Smithsonian Global Earth Optimism Summit—Celebrating Community Environmental Activism: Restoring Fishtrap Creek One Salmon at a Time

In celebration of Earth Day, and in partnership with the Smithsonian Global Earth Optimism Summit, the Whatcom Museum and the Whatcom Land Trust are co-sponsoring a free presentation by esteemed science teacher and conservationist Harlan Kredit on Friday, April 21, 7-8pm, in the Rotunda Room of Old City Hall.

Kredit has taught science for the past 45 years at Lynden Christian High School, where he has been involved in a community project restoring salmon habitat along Fishtrap Creek in north Whatcom County. This decades-long project actively involves high school students in riparian zone enhancement by planting thousands of trees and shrubs along the creek. Students have also built and operated a school fish hatchery releasing more than two million Coho salmon into the Nooksack River system. Additionally, students have constructed a smolt channel and installed salmon friendly signs along the creek. Kredit will share slides and talk more about this project, as well as highlights of 30 other restoration projects that he has been involved with around the county.

Harlan Kredit was born and raised near Fishtrap Creek in Lynden. He is an award-winning high school biology teacher, and has taught environmental and earth science for 55 years. He has received more than 25 honors and awards for his work as an educator and conservation biologist, including the Presidential Award for Excellence in Mathematics and Science Teaching and the National Conservation Teacher of the Year in 2004. For the past 45 summers, Kredit has worked as a park ranger naturalist in Yellowstone National Park in Wyoming, leading daily walks focusing on environmental concerns. He also leads teacher training at the American Wilderness Leadership School in Jackson, Wyoming.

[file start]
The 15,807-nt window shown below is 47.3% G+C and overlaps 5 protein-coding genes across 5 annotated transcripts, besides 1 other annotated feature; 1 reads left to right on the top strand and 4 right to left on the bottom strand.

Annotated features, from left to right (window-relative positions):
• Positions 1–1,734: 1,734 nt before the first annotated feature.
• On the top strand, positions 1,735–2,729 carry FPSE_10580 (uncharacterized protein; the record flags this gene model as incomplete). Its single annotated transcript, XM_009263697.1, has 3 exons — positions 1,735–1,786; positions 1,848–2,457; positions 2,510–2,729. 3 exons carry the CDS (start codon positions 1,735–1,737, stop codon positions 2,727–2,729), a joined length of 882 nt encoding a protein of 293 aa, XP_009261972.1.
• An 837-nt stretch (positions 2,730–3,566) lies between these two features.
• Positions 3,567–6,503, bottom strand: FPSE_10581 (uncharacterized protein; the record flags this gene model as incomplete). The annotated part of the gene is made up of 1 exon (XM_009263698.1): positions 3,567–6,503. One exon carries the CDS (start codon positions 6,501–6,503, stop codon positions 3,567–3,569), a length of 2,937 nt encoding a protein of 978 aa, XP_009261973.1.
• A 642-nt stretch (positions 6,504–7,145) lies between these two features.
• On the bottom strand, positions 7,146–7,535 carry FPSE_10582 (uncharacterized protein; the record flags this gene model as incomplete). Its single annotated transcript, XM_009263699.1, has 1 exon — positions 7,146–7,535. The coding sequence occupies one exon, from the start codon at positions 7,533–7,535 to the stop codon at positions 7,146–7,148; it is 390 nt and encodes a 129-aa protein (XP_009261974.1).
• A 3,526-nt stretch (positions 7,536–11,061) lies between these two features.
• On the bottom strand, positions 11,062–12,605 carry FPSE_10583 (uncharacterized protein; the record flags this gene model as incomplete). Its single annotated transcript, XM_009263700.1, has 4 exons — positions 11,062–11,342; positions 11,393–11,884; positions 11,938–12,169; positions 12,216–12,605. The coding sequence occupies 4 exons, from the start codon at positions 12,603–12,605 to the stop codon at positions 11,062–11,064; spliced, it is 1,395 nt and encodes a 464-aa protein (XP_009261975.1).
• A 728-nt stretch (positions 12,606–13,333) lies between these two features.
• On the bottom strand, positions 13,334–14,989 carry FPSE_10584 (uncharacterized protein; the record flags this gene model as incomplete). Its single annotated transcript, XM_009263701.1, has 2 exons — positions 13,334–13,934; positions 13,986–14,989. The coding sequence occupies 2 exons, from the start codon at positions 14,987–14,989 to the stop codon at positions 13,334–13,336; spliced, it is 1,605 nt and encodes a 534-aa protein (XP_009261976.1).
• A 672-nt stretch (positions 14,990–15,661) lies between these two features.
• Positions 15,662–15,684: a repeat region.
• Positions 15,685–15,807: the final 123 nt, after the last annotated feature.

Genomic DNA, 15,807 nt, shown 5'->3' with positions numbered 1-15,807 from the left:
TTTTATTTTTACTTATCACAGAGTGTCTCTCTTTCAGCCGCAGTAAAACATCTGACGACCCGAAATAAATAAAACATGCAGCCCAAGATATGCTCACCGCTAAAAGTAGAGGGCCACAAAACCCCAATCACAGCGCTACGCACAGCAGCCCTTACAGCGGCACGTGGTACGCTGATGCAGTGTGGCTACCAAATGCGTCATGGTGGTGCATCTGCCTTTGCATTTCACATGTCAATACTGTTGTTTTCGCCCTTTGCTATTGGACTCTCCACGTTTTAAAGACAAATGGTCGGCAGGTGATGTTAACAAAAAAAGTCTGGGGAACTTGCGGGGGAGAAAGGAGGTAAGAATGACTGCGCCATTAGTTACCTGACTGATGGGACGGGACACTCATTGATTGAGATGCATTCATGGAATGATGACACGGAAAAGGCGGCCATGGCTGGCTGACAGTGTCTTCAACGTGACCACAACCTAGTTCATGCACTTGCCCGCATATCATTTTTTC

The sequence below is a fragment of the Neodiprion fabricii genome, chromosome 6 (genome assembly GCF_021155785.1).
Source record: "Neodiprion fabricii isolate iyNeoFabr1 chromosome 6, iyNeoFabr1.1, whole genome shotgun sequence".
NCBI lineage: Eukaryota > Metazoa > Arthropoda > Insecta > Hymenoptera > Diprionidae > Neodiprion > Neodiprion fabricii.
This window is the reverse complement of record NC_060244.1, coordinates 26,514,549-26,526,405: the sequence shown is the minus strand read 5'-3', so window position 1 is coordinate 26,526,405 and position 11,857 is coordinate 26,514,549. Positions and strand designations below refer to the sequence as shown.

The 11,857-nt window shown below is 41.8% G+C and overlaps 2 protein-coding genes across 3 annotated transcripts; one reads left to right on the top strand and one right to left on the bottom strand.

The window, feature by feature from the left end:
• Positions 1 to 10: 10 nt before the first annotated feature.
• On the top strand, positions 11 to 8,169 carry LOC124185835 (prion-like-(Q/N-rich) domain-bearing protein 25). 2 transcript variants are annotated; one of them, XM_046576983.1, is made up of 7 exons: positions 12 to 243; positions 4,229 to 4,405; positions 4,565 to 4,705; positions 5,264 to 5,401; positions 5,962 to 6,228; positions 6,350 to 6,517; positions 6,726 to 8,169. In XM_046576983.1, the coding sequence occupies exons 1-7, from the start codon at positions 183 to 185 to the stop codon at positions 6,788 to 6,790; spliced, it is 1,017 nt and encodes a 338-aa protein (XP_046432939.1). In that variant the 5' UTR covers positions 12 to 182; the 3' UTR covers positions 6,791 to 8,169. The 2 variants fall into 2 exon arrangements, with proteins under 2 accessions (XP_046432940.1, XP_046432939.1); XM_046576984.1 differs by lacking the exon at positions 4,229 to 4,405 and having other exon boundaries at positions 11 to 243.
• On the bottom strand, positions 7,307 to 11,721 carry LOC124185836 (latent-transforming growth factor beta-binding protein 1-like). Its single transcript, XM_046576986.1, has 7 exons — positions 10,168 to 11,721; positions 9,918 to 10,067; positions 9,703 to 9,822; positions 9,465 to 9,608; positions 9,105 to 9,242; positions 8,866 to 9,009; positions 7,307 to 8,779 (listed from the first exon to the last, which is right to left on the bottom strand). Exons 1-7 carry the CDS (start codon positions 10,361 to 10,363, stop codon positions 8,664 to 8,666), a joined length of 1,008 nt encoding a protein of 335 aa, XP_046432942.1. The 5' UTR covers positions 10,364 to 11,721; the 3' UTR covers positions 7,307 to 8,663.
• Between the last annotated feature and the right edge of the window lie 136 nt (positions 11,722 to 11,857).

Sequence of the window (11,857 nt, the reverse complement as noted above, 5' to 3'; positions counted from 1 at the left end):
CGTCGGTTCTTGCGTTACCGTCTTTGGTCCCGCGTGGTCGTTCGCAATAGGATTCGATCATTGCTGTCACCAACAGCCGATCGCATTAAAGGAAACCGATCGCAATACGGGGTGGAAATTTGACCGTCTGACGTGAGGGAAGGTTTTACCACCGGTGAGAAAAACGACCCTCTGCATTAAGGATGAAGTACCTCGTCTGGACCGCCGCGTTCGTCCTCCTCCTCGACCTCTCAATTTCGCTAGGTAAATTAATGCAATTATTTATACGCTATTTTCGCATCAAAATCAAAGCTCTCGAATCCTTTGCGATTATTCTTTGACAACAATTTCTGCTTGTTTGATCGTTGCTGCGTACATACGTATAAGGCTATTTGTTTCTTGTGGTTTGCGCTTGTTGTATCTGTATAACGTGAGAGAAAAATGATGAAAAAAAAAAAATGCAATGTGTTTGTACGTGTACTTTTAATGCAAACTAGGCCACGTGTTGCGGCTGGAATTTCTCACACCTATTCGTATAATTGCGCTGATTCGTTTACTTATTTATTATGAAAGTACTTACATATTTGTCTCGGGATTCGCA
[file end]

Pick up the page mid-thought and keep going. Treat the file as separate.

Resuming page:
This event is presented in celebration of the Smithsonian Global Earth Optimism Summit. The Smithsonian Global Earth Optimism Summit celebrates a change in focus from problem to solution, from a sense of loss to one of hope, in the dialogue about conservation and sustainability. The views, findings, conclusions or recommendations expressed in this event do not necessarily represent those of the Smithsonian Institution.


Located in Bellingham’s cultural district, the Whatcom Museum, a non-profit organization operated jointly by the City of Bellingham and the Whatcom Museum Foundation, offers a rich variety of programs and exhibitions about art, nature and Northwest history. The Museum’s collections contain more than 200,000 artifacts and art pieces of regional importance, including a vast photographic archive. The Whatcom Museum is accredited nationally by the American Association of Museums and is a Smithsonian Institution Affiliate.

Whatcom Land Trust is a private non-profit organization committed to the preservation, protection, and restoration of the natural and cultural heritage that has inspired so many people to make Whatcom County home. WLT strives to protect natural assets that promote the well-being of all the county’s inhabitants. The mission of WLT is to preserve and protect wildlife habitat, and scenic, agricultural and open space lands in Whatcom County for future generations by securing interests in land and promoting land stewardship.